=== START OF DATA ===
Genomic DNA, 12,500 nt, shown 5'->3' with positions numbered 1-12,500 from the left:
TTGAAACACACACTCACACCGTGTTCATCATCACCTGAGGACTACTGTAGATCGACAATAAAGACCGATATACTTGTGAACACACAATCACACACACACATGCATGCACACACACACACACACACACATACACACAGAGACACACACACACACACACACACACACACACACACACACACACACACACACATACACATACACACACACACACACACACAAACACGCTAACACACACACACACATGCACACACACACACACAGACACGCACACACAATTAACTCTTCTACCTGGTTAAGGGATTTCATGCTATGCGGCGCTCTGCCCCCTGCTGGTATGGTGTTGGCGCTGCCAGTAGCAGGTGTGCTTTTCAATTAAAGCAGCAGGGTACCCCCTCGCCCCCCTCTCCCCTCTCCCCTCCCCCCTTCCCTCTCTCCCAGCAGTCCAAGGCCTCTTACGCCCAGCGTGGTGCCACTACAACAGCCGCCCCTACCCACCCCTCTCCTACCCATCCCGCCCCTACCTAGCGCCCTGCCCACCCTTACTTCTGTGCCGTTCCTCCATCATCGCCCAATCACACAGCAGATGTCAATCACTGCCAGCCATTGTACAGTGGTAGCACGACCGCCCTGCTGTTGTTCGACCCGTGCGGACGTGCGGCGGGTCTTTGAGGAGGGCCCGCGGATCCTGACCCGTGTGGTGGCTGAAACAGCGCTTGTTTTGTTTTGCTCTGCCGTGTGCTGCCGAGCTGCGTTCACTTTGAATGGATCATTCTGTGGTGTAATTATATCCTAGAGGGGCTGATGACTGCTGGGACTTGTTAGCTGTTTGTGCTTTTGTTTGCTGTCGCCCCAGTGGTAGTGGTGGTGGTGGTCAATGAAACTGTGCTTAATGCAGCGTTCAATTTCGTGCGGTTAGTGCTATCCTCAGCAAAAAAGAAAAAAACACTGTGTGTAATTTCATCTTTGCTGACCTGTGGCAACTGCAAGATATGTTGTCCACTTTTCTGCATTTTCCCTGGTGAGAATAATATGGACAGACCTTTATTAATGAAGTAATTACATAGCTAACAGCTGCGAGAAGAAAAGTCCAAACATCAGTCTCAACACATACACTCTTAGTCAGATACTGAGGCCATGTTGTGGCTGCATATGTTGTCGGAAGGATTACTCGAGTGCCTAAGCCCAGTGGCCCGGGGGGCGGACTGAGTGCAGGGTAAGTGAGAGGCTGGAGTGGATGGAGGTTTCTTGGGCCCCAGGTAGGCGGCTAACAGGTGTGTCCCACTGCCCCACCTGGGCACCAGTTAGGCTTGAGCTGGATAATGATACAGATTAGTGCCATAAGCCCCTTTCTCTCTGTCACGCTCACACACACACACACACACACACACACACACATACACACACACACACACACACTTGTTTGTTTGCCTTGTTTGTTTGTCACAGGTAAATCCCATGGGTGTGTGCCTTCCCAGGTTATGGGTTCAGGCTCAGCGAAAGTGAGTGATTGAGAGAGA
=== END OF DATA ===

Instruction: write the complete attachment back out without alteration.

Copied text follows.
Genomic DNA, 12,500 nt, shown 5'->3' with positions numbered 1-12,500 from the left:
TTGAAACACACACTCACACCGTGTTCATCATCACCTGAGGACTACTGTAGATCGACAATAAAGACCGATATACTTGTGAACACACAATCACACACACACATGCATGCACACACACACACACACACACATACACACAGAGACACACACACACACACACACACACACACACACACACACACACACACACACATACACATACACACACACACACACACACAAACACGCTAACACACACACACACATGCACACACACACACACAGACACGCACACACAATTAACTCTTCTACCTGGTTAAGGGATTTCATGCTATGCGGCGCTCTGCCCCCTGCTGGTATGGTGTTGGCGCTGCCAGTAGCAGGTGTGCTTTTCAATTAAAGCAGCAGGGTACCCCCTCGCCCCCCTCTCCCCTCTCCCCTCCCCCCTTCCCTCTCTCCCAGCAGTCCAAGGCCTCTTACGCCCAGCGTGGTGCCACTACAACAGCCGCCCCTACCCACCCCTCTCCTACCCATCCCGCCCCTACCTAGCGCCCTGCCCACCCTTACTTCTGTGCCGTTCCTCCATCATCGCCCAATCACACAGCAGATGTCAATCACTGCCAGCCATTGTACAGTGGTAGCACGACCGCCCTGCTGTTGTTCGACCCGTGCGGACGTGCGGCGGGTCTTTGAGGAGGGCCCGCGGATCCTGACCCGTGTGGTGGCTGAAACAGCGCTTGTTTTGTTTTGCTCTGCCGTGTGCTGCCGAGCTGCGTTCACTTTGAATGGATCATTCTGTGGTGTAATTATATCCTAGAGGGGCTGATGACTGCTGGGACTTGTTAGCTGTTTGTGCTTTTGTTTGCTGTCGCCCCAGTGGTAGTGGTGGTGGTGGTCAATGAAACTGTGCTTAATGCAGCGTTCAATTTCGTGCGGTTAGTGCTATCCTCAGCAAAAAAGAAAAAAACACTGTGTGTAATTTCATCTTTGCTGACCTGTGGCAACTGCAAGATATGTTGTCCACTTTTCTGCATTTTCCCTGGTGAGAATAATATGGACAGACCTTTATTAATGAAGTAATTACATAGCTAACAGCTGCGAGAAGAAAAGTCCAAACATCAGTCTCAACACATACACTCTTAGTCAGATACTGAGGCCATGTTGTGGCTGCATATGTTGTCGGAAGGATTACTCGAGTGCCTAAGCCCAGTGGCCCGGGGGGCGGACTGAGTGCAGGGTAAGTGAGAGGCTGGAGTGGATGGAGGTTTCTTGGGCCCCAGGTAGGCGGCTAACAGGTGTGTCCCACTGCCCCACCTGGGCACCAGTTAGGCTTGAGCTGGATAATGATACAGATTAGTGCCATAAGCCCCTTTCTCTCTGTCACGCTCACACACACACACACACACACACACACACACATACACACACACACACACACACTTGTTTGTTTGCCTTGTTTGTTTGTCACAGGTAAATCCCATGGGTGTGTGCCTTCCCAGGTTATGGGTTCAGGCTCAGCGAAAGTGAGTGATTGAGAGAGA